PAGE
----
Mental Health Care In Rural Illinois: Bringing Hope To Counties In Need

Having access to mental health care can be challenging, especially if you’re living in an area with very few mental health specialists. This can be especially troubling in rural areas, which already have issues attracting both medical and non-medical professionals because of the lower wages and higher cost of living compared to larger cities. However, lawmakers in Illinois have taken action by passing legislation that addresses the shortage of mental health practitioners in rural areas and makes it easier for psychiatrists and other mental health professionals to renew licenses and practices. 

Lack of accessibility in rural communities

Although more people across America are receiving mental health care, there are still millions of Americans who do not receive treatment. According to the National Alliance on Mental Illness, more than 90% of the nation’s licensed therapists practice in urban areas, and approximately 60% of all rural counties lack even one practicing mental health specialist. 2021 data from Mental Health America suggests 57% of adults with a mental illness receive no treatment, and that over 26 million individuals experiencing a mental illness are going untreated. Lack of access is one major reason why. It can be extremely difficult for those living in rural areas or communities without much nearby support.

In addition, unemployment and lack of insurance affect rural areas at a higher rate, which makes it hard for people seeking treatment who are unable to afford the care they need. Unfortunately, rural Americans experience higher depression and suicide rates, which make access to high-quality mental health care all the more important.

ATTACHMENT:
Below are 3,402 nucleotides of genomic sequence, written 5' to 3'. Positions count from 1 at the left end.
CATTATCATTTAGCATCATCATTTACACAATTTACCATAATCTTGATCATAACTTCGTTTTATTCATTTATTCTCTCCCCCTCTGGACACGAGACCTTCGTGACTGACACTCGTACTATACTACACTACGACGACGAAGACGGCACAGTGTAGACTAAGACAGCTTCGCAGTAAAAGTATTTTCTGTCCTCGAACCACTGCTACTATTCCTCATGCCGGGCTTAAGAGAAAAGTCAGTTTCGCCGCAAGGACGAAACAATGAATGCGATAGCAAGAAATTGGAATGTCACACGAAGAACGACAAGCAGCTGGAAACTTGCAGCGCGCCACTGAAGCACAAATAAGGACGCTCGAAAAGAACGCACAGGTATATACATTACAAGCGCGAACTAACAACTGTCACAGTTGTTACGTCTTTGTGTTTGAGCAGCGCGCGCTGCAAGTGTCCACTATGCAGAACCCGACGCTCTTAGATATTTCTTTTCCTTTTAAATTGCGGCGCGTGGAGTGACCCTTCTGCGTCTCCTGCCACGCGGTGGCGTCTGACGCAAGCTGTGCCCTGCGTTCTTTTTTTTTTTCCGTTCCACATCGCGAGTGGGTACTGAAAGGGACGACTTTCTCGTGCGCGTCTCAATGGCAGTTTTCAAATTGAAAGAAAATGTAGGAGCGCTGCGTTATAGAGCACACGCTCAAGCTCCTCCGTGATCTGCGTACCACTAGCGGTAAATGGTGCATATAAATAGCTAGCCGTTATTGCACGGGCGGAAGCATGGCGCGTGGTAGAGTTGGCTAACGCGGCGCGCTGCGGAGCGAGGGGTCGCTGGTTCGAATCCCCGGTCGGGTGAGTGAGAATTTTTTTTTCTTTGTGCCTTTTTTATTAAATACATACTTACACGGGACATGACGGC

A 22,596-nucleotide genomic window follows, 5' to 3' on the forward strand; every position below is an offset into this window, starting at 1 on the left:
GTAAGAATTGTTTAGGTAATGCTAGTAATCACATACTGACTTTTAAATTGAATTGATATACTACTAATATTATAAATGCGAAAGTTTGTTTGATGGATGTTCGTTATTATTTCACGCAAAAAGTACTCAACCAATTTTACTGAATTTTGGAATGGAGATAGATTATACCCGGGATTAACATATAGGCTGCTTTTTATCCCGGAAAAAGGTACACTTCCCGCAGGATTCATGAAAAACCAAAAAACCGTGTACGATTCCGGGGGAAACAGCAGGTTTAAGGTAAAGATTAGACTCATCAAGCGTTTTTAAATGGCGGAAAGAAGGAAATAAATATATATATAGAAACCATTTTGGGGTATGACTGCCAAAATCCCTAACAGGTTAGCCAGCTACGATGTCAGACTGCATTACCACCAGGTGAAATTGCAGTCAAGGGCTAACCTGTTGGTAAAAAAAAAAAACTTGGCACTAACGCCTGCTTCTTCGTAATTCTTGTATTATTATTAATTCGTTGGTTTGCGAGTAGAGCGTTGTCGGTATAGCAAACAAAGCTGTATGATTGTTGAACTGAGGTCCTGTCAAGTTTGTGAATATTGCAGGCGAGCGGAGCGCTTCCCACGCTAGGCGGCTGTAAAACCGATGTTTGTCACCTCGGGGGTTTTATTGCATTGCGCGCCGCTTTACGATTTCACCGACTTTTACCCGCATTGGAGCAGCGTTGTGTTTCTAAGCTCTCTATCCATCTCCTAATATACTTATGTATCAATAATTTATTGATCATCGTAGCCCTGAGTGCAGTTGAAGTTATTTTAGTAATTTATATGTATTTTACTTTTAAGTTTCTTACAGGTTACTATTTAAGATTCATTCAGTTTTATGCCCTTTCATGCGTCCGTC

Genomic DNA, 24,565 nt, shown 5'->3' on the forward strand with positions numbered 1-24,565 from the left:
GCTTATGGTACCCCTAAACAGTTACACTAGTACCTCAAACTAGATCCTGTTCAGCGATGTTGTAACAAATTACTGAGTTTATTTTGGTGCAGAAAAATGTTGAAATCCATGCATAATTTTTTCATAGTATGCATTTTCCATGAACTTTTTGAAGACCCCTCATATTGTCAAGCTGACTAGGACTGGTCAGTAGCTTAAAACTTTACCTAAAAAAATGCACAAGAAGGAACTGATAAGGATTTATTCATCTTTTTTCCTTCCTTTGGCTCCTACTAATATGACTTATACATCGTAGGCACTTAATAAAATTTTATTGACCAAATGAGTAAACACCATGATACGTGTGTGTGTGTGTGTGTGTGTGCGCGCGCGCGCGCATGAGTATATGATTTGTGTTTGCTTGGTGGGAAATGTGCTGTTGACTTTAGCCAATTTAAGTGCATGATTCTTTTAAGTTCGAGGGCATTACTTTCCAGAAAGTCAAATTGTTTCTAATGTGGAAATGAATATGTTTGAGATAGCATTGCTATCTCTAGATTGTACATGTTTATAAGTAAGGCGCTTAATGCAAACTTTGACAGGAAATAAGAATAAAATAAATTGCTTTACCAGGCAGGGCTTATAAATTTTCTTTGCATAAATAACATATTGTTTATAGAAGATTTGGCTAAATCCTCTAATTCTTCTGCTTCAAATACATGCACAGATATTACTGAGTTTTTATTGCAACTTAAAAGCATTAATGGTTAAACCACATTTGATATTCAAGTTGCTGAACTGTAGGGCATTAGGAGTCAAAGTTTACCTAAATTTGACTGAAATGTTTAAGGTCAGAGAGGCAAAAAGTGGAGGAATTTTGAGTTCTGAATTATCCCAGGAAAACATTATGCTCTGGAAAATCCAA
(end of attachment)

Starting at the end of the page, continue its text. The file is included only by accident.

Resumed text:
A report issued by an Illinois task force on behavioral health identified Illinois has a 480-to-1 ratio of population to mental health professionals in rural communities. In addition, this data recorded:

  • 93.7% of rural hospitals are in designated mental health shortage areas
  • 81 out of 102 Illinois counties have no child and adolescent psychiatrists

But all hope is not lost as lawmakers have taken note and passed legislation in May 2022 to address the mental health shortage and increase access to high-quality mental health care. Geode Health in Westmont is one such mental health practice that is reaching out to residents in rural areas to let them know that licensed professionals are available to help.

What the new law provides

The new law, which was passed by bipartisan members of both chambers, could help alleviate shortages. The law provides financial relief to health care professionals who work and practice in rural areas around Illinois. It expands the eligibility for student loan repayment assistance, as well as expands the places where professionals who received financial aid can work, including privately-owned rural health clinics and hospitals that accept Medicare and Medicaid. This is a strong step towards improving access for those who need mental health care. More and more mental health services are expanding, like Geode Health, which will soon serve the greater Chicagoland area, and help alleviate the health care professional shortages.

Why this matters

The prevalence of mental illness is significantly higher for people living in rural areas and small towns compared with those living in cities and metropolitan suburbs. More specifically, certain conditions like depression and alcoholism are more prevalent in rural populations. The current economic environment also leads to a greater risk of depression and anxiety among those living in rural communities. Before this legislation passed, many states had been forced to cut mental health funding over time due to financial constraints. It’s important to understand how these factors affect our nation’s most vulnerable populations so that we can bring about positive change.

This new law is a bold way to bring mental health care to rural counties in need. Mental health care is often overlooked and underfunded—but it’s just as vital as any other kind of medical treatment. And while many people are aware of mental illness, there are still stigmas attached to it that prevent people from seeking help. At Geode Health, we want to educate the communities in which we serve to overcome these stigmas and provide adequate resources for those who need them most.

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